Saturday 3 December 2016

Menopause: What your husband's really thinking

One man's perspective on living with a woman going through 'the change', or, as he puts it, 'The Monster'...

Published 10/11/2015 | 02:30

It is important for a man of a certain age to be aware of menopause and be aware of what is going on.
It is important for a man of a certain age to be aware of menopause and be aware of what is going on.

My partner is 51 and about a year ago she started going through the menopause. The changes happened almost overnight and have been startling for me. Sometimes it is like being with an entirely different person.

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Her periods have been becoming more and more irregular, much harsher and heavier and the angry/emotional monthly symptoms which used to last a few days once-a-month are now easily twice as bad. They usually last a week-and-a-half or even two weeks. She is also suffering from extremely debilitating period pains which have led her to taking strong codeine-based painkillers over sustained lengths of time - something I'm also worried about.

My partner has developed a sudden propensity to explode in a fury - something I have never seen before in a woman who has always been easy going and loving. I call it "the monster". Luckily I have managed to avoid the wrath of "the monster" most of the time simply because I know what's going on and won't be drawn into a row. Logic simply doesn't apply. Agreeing with her makes it worse. The best thing to do is say nothing. Or distract with another topic. The very best solution is to keep the mouth shut and give her a great big hug - to suffocate the monster - if she'll let you!

One day she was texting me, and without my replying, she started a row with me which raged all afternoon. I never sent one text from start to finish. The next day when I asked her about it she didn't know what had got her so annoyed. Neither did I. That's the monster.

The explosions mostly tend to take place on garage forecourts when pumps don't work properly, on the phone to hapless call centre personnel working for the utility companies and sometimes with the children over leaving clothes lying around and stuff. It's only a matter of time before someone gets a whack of a handbag, an object thrown at them, or worse. She was never, ever like this and always patient, kind and considerate to all.

There are times, particularly when we are out for a night and alcohol is involved, when there is absolutely nothing I can do to head things off or cool things down. At these times I have sat back, said nothing, and watched her having an argument - with herself - before an inevitable walkout. The alcohol makes things much worse. Usually she's read something into nothing - accusing me of "looking at" a waitress I never looked at, or of "keeping tabs on her" by asking her how her golf went. The sad truth is I often enjoy it now when she's not around because I've been walking on eggshells all the time. For the children (mostly in college or working) it's the same.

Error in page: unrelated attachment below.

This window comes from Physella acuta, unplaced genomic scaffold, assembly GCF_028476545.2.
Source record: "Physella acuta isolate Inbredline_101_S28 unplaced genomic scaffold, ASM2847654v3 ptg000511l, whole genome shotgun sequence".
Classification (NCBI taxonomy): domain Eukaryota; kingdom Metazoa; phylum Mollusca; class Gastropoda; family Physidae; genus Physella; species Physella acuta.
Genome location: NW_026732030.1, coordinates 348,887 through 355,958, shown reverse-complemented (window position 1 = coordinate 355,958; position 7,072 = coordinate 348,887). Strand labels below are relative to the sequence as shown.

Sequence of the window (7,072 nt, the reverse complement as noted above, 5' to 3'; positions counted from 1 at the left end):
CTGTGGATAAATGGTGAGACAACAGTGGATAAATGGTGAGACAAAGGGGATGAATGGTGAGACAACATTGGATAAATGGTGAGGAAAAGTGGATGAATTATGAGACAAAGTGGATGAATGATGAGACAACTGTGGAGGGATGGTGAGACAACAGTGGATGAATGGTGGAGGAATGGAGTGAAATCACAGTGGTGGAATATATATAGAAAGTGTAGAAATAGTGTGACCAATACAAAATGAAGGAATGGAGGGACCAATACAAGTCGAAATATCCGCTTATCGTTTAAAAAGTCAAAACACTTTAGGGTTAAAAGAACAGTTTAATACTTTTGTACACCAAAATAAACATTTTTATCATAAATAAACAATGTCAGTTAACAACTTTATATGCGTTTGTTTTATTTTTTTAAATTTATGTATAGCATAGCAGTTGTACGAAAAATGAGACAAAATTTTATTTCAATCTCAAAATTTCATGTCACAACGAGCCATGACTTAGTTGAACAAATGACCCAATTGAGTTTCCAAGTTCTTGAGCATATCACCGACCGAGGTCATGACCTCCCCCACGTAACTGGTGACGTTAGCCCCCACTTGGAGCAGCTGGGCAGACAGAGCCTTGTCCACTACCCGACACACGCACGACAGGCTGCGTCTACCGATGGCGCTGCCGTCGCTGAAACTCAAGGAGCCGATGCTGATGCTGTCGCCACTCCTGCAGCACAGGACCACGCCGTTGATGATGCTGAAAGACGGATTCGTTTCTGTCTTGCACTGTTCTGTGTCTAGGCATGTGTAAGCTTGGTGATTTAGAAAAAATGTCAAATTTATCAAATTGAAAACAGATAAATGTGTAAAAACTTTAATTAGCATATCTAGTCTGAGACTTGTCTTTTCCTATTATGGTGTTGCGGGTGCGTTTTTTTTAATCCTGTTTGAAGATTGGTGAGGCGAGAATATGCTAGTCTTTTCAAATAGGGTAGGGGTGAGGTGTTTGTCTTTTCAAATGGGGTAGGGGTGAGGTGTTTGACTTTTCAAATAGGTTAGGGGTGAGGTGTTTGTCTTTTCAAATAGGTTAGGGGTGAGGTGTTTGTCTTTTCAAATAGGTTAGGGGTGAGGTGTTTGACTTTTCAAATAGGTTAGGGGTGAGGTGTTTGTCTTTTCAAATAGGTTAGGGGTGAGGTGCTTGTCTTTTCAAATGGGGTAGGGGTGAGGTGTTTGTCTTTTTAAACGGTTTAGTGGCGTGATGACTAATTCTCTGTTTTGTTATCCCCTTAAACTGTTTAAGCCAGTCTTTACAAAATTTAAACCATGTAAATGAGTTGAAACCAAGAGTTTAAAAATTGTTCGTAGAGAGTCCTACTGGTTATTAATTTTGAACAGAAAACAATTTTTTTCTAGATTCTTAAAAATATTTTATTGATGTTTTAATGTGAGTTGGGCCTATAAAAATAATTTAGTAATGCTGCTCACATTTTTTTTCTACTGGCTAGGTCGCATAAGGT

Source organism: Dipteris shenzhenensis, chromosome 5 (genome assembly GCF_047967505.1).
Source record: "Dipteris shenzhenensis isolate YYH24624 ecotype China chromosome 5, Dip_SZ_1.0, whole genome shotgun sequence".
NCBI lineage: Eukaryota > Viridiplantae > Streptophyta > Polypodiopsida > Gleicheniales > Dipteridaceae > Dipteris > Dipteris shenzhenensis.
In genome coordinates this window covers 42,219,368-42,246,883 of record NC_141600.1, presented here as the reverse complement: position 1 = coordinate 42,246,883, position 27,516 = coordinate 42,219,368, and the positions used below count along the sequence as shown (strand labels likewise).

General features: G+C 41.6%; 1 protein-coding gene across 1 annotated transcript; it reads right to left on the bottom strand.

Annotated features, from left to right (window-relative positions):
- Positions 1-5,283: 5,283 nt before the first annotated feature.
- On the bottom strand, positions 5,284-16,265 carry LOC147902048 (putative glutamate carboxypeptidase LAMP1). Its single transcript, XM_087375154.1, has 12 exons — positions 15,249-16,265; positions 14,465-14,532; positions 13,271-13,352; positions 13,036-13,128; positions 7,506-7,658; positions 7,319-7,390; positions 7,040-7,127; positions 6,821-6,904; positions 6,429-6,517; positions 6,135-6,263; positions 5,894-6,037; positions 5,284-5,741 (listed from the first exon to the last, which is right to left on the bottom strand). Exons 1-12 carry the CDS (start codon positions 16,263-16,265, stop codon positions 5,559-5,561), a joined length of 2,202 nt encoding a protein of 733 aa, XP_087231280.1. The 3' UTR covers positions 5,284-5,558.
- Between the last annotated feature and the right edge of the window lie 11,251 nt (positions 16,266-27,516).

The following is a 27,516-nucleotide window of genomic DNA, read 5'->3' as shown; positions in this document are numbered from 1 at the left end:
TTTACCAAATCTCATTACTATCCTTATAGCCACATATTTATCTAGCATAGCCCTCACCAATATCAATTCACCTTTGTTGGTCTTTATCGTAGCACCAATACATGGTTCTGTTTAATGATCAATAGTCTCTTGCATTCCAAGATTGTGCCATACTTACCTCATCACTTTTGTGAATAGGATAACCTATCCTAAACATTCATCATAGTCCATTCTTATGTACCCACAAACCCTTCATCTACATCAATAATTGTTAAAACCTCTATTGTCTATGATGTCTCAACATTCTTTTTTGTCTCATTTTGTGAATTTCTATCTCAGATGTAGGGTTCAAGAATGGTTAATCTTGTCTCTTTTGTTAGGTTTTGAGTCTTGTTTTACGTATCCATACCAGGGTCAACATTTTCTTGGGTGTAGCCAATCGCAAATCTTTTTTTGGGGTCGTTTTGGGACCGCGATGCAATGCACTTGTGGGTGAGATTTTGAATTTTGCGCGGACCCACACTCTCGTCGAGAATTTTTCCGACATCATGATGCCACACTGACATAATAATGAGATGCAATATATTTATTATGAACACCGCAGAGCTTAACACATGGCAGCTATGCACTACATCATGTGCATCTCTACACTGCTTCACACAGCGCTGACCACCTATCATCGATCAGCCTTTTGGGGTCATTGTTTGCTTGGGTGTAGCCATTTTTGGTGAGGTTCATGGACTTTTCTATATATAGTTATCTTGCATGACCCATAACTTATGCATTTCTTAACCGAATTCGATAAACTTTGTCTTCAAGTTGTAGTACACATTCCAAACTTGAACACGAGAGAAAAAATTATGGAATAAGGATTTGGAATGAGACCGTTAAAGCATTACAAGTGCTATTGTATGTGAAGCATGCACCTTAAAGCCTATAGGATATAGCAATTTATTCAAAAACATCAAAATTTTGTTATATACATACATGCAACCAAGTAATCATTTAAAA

Aside from "the monster" there's the "niggler" - she has also developed a prickly and constant sniping form which has been levelled at me and her children. Often this is quite uncharacteristically visceral and personal - never like her before. There's "the hermit" - she sometimes gets depressed and withdrawn and spurns hugs and closeness and becomes almost remote. But this can turn on a sixpence and suddenly she is needy and loving and tactile - almost overly so. Big swings have been the norm.

She has also been obsessing over her looks and her body, which never happened to this degree. This is constant. The reality is that my partner is a very good-looking woman for her age with a really good figure. She turns heads when she walks into a pub or restaurant and she's actually in the best shape she has ever been in. But since the menopause started she sees nothing but "a big pregnant belly" and a "raisin wrinkly face" and bangs on constantly to her friends about being "fat" to the point of annoying them - especially the ones who really are fat.

She gets up out of bed in the middle of the night and throws open all the upstairs windows talking about "how ridiculously hot it is in here." Or "you turned the heating on didn't you? Yes you did!" Try explaining it's "not hot, it's your menopause love" and you'll know all about it. You say "yes love" and you open the windows.

I love her very much, but I can certainly see why research shows so many marriages break up when the woman hits her 50s. I also feel hugely sorry for her. How horrible must it be to have what is essentially a whole new personality within yourself? The other day I read that menopause can last for 10 years! At least I get a break from it.

Because her personality changes have been so drastic and sudden I believe I have been lucky to have been alerted to menopause straight away. For those men whose partners change more gradually, it must be so much worse - simply because they won't twig what's going on and will inevitably take the moods and the grief personally.

It has helped that I have talked to male friends who have also experienced the exact same sort of stuff through menopause with their partners.

It has also helped that there is some information online (not much) which tells other men's stories, and gives information on how best to support your partner and how to be around her.

I cannot underestimate how important it is for a man of a certain age to be aware of menopause and to understand what is going on with your partner, and vitally that nothing your partner says or does should be taken personally during this difficult change. But it's no easy thing. Society simply forgets the men in menopause - the faithful partners who take the hurtful brunt, say "yes love", and wait patiently for their wives to return.

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